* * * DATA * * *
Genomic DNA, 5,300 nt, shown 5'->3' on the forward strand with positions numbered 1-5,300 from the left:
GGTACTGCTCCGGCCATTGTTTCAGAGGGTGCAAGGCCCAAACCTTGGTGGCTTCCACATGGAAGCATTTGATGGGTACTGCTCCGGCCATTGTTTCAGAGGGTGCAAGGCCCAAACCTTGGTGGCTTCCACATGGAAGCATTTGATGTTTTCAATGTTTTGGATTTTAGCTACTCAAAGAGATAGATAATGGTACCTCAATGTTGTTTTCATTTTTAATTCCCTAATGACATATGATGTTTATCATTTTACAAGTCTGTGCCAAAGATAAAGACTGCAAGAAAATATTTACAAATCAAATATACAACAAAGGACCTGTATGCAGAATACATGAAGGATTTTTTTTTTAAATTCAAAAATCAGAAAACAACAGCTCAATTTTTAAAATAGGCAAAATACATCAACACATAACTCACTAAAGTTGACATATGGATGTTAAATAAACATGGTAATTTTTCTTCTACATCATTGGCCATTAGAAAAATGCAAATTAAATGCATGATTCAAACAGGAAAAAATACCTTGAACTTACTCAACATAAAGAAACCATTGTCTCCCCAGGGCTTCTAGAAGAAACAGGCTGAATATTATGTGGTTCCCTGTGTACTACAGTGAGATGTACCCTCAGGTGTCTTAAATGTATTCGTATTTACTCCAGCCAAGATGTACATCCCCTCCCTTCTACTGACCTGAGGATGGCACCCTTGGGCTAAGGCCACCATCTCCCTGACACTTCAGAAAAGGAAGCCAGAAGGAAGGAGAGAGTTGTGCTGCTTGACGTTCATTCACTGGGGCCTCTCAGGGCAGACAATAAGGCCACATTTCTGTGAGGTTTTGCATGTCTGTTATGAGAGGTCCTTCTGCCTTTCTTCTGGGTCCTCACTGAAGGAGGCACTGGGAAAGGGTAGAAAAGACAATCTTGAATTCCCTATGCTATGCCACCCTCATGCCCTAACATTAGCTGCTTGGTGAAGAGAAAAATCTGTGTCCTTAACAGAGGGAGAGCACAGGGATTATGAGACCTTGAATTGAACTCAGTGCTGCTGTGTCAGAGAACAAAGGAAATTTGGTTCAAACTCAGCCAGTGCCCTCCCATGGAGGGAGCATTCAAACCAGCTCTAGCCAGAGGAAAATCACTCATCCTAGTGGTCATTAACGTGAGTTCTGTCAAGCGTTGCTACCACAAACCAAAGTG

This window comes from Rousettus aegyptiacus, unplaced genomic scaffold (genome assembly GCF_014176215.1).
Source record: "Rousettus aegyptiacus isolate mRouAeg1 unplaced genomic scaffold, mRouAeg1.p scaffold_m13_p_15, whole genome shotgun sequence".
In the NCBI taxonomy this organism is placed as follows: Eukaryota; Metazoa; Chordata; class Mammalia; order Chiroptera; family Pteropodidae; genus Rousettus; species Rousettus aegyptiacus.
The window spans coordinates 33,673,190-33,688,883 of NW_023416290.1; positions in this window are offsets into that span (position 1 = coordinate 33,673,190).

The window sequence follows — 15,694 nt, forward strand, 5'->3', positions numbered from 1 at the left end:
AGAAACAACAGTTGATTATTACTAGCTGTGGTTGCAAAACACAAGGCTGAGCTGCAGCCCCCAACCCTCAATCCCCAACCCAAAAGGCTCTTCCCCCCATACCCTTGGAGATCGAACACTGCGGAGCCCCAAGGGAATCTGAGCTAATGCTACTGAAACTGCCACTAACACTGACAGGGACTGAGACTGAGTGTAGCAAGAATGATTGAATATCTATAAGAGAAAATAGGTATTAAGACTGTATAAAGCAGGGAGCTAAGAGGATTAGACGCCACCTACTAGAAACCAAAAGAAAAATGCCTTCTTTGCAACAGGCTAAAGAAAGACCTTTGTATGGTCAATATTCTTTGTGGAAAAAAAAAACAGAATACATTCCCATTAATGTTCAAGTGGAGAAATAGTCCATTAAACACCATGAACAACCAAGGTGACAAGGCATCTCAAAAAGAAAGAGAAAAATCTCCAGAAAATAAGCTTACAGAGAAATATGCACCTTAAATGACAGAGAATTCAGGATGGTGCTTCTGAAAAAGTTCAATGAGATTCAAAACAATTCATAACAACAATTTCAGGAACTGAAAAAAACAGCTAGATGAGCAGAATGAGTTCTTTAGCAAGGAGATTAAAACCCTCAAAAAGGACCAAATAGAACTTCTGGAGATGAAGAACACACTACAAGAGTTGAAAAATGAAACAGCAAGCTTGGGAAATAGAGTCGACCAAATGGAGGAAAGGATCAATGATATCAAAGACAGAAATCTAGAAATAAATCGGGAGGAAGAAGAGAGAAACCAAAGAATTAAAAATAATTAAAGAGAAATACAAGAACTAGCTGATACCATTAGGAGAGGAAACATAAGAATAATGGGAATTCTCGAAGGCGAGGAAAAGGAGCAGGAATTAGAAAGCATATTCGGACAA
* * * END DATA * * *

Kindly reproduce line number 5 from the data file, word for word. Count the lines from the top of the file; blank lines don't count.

In the NCBI taxonomy this organism is placed as follows: Eukaryota; Metazoa; Chordata; class Mammalia; order Chiroptera; family Pteropodidae; genus Rousettus; species Rousettus aegyptiacus.